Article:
means for encoding the determined time into a digital value.
29. The computer system of claim 28, wherein the specified event comprises charging a known capacitance to a specified voltage.
30. The computer system of claim 24, wherein the data acquisition circuit is adapted to repeatedly encode digital values for each of the plurality of sensing elements.
31. The method of claim 17, wherein the act of analyzing comprises determining a single finger is manipulating the track pad sensor.
32. The method of claim 31, wherein the act of generating a signal comprises indicating a single-finger gesture.
33. The method of claim 32, wherein the single-finger gesture comprises a single click action.
34. The method of claim 32, wherein the single-finger gesture comprises a drag operation.
35. The method of claim 32, wherein the single-finger gesture comprises a select operation.
36. The method of claim 17, wherein the act of analyzing comprises determining multiple fingers are simultaneously manipulating the track pad sensor.
37. The method of claim 36, wherein the act of generating comprises generating a signal indicating a multi-finger gesture.
38. The method of claim 36, wherein the multi-finger gesture comprises a double-click operation.
39. The method of claim 36, wherein the multi-finger gesture comprises a visual zoom operation.
40. A track pad input method, comprising:
stimulating a plurality of sensor elements in a track pad sensor using a single finger;
measuring a characteristic for each of the stimulated sensor elements, each measurement being encoded by a digital value;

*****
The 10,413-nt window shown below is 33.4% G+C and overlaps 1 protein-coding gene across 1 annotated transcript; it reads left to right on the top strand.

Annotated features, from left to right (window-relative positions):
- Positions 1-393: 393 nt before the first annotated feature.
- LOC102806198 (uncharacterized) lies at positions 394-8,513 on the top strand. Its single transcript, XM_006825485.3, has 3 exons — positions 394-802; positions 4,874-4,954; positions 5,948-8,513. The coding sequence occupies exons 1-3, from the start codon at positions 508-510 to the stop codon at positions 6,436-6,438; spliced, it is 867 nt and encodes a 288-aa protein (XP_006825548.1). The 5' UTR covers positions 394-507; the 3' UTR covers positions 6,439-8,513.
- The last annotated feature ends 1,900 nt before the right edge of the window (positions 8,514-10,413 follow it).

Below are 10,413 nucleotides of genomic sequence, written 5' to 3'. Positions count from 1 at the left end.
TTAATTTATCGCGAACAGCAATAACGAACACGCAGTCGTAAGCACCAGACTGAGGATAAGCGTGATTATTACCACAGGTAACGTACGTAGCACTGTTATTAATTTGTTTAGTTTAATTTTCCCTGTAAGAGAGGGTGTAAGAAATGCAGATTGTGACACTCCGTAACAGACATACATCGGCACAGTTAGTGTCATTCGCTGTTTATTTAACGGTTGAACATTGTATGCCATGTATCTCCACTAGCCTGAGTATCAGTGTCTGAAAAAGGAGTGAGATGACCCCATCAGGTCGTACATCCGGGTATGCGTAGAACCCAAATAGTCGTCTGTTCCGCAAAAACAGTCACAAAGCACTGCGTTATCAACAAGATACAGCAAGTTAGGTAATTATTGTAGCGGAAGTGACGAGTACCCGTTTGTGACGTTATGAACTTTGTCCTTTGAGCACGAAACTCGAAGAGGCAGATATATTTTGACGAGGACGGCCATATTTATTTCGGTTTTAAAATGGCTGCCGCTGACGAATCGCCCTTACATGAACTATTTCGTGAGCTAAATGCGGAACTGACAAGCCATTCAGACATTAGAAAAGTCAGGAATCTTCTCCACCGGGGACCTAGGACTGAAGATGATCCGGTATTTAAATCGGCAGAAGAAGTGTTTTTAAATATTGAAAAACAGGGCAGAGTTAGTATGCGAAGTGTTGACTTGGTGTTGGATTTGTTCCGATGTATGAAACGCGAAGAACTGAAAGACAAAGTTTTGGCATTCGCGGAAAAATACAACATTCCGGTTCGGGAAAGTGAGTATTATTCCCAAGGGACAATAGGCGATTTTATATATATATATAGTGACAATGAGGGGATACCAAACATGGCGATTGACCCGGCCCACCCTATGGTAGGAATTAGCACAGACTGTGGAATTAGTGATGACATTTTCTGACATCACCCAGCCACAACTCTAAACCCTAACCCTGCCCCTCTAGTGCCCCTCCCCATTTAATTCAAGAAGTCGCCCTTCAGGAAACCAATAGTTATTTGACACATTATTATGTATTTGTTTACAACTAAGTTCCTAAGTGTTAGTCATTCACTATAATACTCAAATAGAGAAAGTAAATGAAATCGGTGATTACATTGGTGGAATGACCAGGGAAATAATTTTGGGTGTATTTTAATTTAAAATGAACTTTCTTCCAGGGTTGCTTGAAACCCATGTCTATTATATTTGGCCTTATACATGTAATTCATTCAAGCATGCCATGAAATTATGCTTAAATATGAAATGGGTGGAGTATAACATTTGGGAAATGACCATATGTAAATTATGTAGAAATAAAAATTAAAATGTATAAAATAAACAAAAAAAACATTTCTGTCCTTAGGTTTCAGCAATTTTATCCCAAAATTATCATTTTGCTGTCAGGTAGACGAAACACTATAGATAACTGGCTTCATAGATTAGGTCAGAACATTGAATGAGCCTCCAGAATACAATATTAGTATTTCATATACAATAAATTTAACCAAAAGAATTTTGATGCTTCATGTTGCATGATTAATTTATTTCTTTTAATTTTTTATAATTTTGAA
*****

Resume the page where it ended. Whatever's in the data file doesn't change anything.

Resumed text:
transmitting the measured digital values to a host processor wherein the host processor is responsible, at least in part, for executing user-level tasks;
analyzing, with the host processor, the measured digital values; and
generating a signal representing a single-finger gesture based on the measured digital values.
41. The method of claim 40, wherein the act of generating a signal representing a single-finger gesture comprises generating a signal representing a single click action.
42. The method of claim 40, wherein the act of generating a signal representing a single-finger gesture comprises generating a signal representing a drag operation.
43. The method of claim 40, wherein the act of generating a signal representing a single-finger gesture comprises generating a signal representing a select operation.
44. A track pad input method, comprising;
stimulating a plurality of sensor elements in a track pad sensor using multiple fingers simultaneously;
measuring a characteristic for each of the stimulated sensor elements, each measurement being encoded by a digital value;
transmitting the measured digital values to a host processor wherein the host processor is responsible, at least in part, for executing user-level tasks;
analyzing, with the host processor, the measured digital values; and
generating a signal representing a multi-finger gesture based on the measured digital values.
45. The method of claim 44, wherein the act of generating a signal representing a multi-finger gesture comprises generating a signal representing a double-click operation.
46. The method of claim 44, wherein the act of generating a signal representing a multi-finger gesture comprises generating a signal representing a visual zoom operation.
Description
BACKGROUND

The invention relates generally to computer input devices and more particularly to a track pad input device that generates and transmits measured (raw) sensor data to a host computer system. Software executing on the host computer system analyzes the raw sensor data to determine the user's action.